Joined:
    Dec 5, 2017
    Messages:
    18
    Likes Received:
    8
    @Col Mustard : That is a lot of things to think about. I imagine changing the nut would help to keep the guitar in tune longer, but I am not sure what would changing the bridge and tail do?
    As far as the SG being head-heavy; it really is but I don't play with a regular strap, since I have tendon problems in my arm, I use a harness to hold up the guitar and play seated, so no diving problem at all.

    @Raiyn : No worries, I might be new to guitars but, I would not have tried to drown my controls with the deoxit stuff, it just doesn't sound like a good idea.

    @DrBGood : Adjusting the pickup heights is something I'll most definitely try over the weekend. So, I adjust them to taste? There is no real 'standard' to aim for?

    I'll work on it this weekend, when I'll have time to take it slow.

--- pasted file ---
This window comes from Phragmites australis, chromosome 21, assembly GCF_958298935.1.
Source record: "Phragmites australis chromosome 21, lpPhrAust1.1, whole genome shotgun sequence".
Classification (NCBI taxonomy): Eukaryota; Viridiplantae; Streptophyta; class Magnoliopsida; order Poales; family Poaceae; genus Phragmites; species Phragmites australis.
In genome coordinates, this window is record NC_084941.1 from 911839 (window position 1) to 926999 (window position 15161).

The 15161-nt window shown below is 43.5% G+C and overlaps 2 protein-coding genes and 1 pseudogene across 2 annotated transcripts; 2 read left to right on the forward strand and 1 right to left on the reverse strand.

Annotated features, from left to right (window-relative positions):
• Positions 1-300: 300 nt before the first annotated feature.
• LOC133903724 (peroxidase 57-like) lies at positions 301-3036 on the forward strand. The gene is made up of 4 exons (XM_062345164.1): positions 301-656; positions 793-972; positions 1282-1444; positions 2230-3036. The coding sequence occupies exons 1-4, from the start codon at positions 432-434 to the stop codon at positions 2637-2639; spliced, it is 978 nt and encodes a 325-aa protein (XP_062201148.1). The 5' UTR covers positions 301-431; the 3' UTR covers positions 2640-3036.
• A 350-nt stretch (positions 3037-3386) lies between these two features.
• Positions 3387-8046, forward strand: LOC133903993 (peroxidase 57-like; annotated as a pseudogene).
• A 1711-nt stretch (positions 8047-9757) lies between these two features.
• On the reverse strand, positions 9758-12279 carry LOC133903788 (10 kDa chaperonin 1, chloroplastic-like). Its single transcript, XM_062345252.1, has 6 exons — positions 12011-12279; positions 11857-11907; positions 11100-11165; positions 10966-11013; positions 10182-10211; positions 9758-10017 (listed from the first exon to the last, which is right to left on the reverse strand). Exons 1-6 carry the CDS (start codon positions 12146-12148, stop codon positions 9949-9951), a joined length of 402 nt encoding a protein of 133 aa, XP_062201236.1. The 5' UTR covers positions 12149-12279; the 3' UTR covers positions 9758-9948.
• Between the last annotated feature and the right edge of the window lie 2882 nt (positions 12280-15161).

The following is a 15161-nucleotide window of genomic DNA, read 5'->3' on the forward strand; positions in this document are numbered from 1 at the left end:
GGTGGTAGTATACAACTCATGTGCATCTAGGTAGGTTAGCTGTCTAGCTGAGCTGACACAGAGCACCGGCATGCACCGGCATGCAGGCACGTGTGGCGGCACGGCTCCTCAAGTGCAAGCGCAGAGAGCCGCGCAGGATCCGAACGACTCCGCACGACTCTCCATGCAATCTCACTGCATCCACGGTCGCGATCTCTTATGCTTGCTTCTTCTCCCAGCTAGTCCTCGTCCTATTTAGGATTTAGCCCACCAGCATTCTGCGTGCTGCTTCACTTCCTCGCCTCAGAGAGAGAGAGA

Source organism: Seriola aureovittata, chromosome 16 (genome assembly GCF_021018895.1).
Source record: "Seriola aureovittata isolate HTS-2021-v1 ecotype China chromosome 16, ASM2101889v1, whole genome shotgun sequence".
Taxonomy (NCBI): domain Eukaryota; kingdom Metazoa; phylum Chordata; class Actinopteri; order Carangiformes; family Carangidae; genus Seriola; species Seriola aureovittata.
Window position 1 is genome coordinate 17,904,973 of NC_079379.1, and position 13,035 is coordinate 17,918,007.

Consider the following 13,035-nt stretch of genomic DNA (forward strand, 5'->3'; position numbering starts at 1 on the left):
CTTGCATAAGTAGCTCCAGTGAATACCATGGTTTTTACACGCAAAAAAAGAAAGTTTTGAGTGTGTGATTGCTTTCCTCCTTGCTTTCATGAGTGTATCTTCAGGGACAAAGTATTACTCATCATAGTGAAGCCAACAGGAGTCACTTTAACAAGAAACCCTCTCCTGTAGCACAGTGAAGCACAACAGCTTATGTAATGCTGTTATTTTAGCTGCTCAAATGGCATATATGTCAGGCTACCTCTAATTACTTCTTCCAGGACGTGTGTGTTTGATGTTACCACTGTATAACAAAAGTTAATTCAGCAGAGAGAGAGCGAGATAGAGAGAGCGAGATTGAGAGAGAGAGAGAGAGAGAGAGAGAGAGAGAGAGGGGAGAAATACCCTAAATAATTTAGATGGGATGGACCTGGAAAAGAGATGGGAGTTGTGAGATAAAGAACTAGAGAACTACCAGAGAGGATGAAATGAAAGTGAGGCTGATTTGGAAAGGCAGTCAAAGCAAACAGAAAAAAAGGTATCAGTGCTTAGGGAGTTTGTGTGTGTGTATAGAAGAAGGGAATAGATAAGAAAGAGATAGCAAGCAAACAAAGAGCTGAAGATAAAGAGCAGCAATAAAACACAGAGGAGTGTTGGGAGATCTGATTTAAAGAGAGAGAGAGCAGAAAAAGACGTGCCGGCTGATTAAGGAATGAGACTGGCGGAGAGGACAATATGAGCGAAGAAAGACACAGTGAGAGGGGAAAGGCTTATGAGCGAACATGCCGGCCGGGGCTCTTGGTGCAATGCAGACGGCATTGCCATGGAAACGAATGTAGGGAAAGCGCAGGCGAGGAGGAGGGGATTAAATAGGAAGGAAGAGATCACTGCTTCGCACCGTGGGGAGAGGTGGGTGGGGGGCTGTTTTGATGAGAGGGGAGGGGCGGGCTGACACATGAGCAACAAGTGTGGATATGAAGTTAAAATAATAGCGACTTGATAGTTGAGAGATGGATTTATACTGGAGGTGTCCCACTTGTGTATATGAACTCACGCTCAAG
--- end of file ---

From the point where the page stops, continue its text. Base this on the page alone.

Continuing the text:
Thanks for all the replies, it's been informative.
     
  18. DrBGood

    DrBGood Well-Known Member

    Joined:
    Jan 29, 2015
    Messages:
    6,598
    Likes Received:
    6,127
    Location:
    Sutton Québec
    Your ear is the ultimate standard. Follow the procedure I wrote and you should come pretty close to the best you can do. It's a fun part, take your time and try it again the next day. Because your hearing is not something linear, you might find a "better" setting then.
     
  19. bchaffin72

    bchaffin72 Member

    Joined:
    Jun 21, 2017
    Messages:
    99
    Likes Received:
    78
    Location:
    Stratford, Ontario
    Another thing I found didn't hold up was the built in kill switch on the original tone pot that mine came with. When I rewired mine I initially left it in but it didn't take too long for that to start acting up, so I replaced it with a standard pot.
     
    Last edited: Jan 3, 2018
  20. Norlin SG

    Norlin SG Well-Known Member

    Joined:
    Oct 20, 2012
    Messages:
    631
    Likes Received:
    414
    I suppose this: is wrong as well.
    Well said. Even if you do change the potts etc you should have DeOxit D5 on hand. I've brought potts back from the dead with it.
     
    Last edited: Jan 4, 2018
    FoldedWilderness likes this.

Share This Page

  1. This site uses cookies to help personalise content, tailor your experience and to keep you logged in if you register.
    By continuing to use this site, you are consenting to our use of cookies.
    Dismiss Notice